77.7 F
Charlotte Amalie
Friday, December 2, 2022
HomeNewsArchivesAnnual Auction to Benefit Synagogue Draws Hundreds to UVI

Annual Auction to Benefit Synagogue Draws Hundreds to UVI

Feb. 11, 2007 — The cavernous UVI Sports and Fitness Center became a little palace Sunday, adorned with period pieces of furniture fit for a queen and paintings fit for a palace wall, topped off with a silver Porsche for the royals to tool around in.
The gymnasium was dressed up for the eighth-annual Antiques, Art and Collectibles Auction, organized by the Hebrew Congregation of St. Thomas.
Gone were the jerseys and basketball shoes, and the cheering was far more subdued, as about 300 anxious-but-polite bidders held up small paddles indicating their bids.
For about two hours before the bidding began, folks wandered among the sale items. Arguably the highlight of this year's auction — or at least one of the most singular collector's items on display — was a classic 1976 Porsche 914 in mint condition.
The auto was almost constantly surrounded by kibitzers exchanging car stories, as owner Sean Krivatch listened patiently. Most of the onlookers had never had the thrill of owning anything so elegant as the silver-gray road machine.
Krivatch said he has had lots of reaction to the car in the two years or so he's been driving it on the island. "People throw themselves in front of it," he said, laughing. "People love it — there's a lot of nostalgia about it. There's just a few of the originals left. It was one of the lower-priced Porsches."
One reason he decided to get rid of the car, Krivatch said, is "out of consideration for my neighbors. I can't have three cars, so one had to go." Now he and his wife, Allison, have a Mini Cooper and a Toyota FS Cruiser, and "that's enough."
Marty Greenberg has become the happy owner of the Porsche, which he picked up for $9,500. Greenberg moved to the island two years ago with his wife, Helene. Both are retired doctors.
Greenberg said he had owned a Porsche earlier — an automatic 928, a higher-end model. "Today, though, we just wanted to support the synagogue historic trust," he said.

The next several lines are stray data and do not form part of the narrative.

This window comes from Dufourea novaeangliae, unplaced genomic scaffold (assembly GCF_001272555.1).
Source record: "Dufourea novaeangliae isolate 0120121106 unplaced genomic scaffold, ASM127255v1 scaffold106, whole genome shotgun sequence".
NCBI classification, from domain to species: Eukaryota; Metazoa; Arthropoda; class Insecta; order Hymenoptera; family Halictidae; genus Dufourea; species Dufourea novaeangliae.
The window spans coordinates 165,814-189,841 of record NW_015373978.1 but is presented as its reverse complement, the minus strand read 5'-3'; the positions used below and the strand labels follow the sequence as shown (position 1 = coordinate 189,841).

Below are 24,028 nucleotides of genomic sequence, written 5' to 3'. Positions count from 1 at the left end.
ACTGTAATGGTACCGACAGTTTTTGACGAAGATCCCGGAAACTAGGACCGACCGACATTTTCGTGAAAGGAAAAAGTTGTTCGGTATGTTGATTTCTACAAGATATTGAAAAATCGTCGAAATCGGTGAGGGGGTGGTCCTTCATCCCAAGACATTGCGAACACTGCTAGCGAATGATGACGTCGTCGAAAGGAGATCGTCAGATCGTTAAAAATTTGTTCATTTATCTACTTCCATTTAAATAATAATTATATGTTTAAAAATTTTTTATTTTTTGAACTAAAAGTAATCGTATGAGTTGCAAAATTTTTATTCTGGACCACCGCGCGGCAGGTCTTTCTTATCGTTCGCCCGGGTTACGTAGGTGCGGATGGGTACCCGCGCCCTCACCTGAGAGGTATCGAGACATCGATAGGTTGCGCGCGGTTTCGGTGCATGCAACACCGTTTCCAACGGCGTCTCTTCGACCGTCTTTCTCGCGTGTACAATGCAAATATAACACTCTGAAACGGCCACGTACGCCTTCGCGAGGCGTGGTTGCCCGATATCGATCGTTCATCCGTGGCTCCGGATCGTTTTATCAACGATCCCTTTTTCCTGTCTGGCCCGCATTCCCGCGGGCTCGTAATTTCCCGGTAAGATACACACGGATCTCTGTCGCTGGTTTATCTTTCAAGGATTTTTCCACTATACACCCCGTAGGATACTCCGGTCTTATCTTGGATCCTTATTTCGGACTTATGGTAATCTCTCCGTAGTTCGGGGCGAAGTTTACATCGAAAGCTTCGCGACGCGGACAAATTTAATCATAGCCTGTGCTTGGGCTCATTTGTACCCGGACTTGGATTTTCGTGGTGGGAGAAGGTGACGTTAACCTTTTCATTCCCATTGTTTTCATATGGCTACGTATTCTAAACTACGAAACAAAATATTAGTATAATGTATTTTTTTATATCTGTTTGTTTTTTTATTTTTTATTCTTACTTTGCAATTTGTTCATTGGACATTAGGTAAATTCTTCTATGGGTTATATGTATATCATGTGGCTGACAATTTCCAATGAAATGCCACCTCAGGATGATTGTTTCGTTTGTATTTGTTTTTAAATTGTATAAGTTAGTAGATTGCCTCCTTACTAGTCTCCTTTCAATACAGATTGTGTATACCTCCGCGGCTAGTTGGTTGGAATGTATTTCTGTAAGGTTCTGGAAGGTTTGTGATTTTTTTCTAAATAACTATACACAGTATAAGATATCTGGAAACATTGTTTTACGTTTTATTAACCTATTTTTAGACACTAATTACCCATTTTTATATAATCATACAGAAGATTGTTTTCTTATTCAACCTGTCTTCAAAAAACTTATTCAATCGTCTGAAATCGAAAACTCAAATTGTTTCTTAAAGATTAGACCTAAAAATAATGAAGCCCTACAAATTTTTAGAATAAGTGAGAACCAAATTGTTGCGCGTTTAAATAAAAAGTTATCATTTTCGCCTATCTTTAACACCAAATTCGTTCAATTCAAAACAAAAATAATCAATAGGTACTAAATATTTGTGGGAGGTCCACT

Off to the side of the main auction area, tables were set up for items sold separately from the auction. The tables featured everything from a dainty glass perfume vial priced at $1 to woodwork by noted St. John artist Alvino Samuel, with some pieces going for $600 and more.
Samuel talked freely about his work. In between bites of lunch, he described one foot-and-a-half tall vase, beautifully sculpted with a small mouth.
"This is Norfolk Pine, just like your Christmas trees, " he said. "Its roots were growing under a man's house, so he had to cut it down."
Teri Golden headed a group of volunteers manning the tables laden with all manner of items: artifacts, jewelry, clothing, paintings, books, a Waterford crystal-handled shaving brush and shaver for $75, along with some sterling-silver soup ladles going for about $500. Golden said she hoped to clear "between $8,000 and $10,000" on the lot.
"There are wonderful people who donate," Golden said. "They save things and bring them in."
In addition to Sunday's auction, the congregation holds a spring and winter sale each year for items not appropriate for the formal auction, she said: "Items like power drills, electronic equipment, computers, baggage."
Local jeweler Timisa displayed her glass-beaded jewelry, describing herself as basically a glass worker. She taught herself her craft from books and trial and error, Timisa said. Her jewelry is fanciful, some with small stones enclosed in the beads in earrings, necklaces and bracelets.
Charity runs in the family. Timisa's sister, Shansi Miller, a noted local artist, had several oils up for auction. She donates paintings almost every year.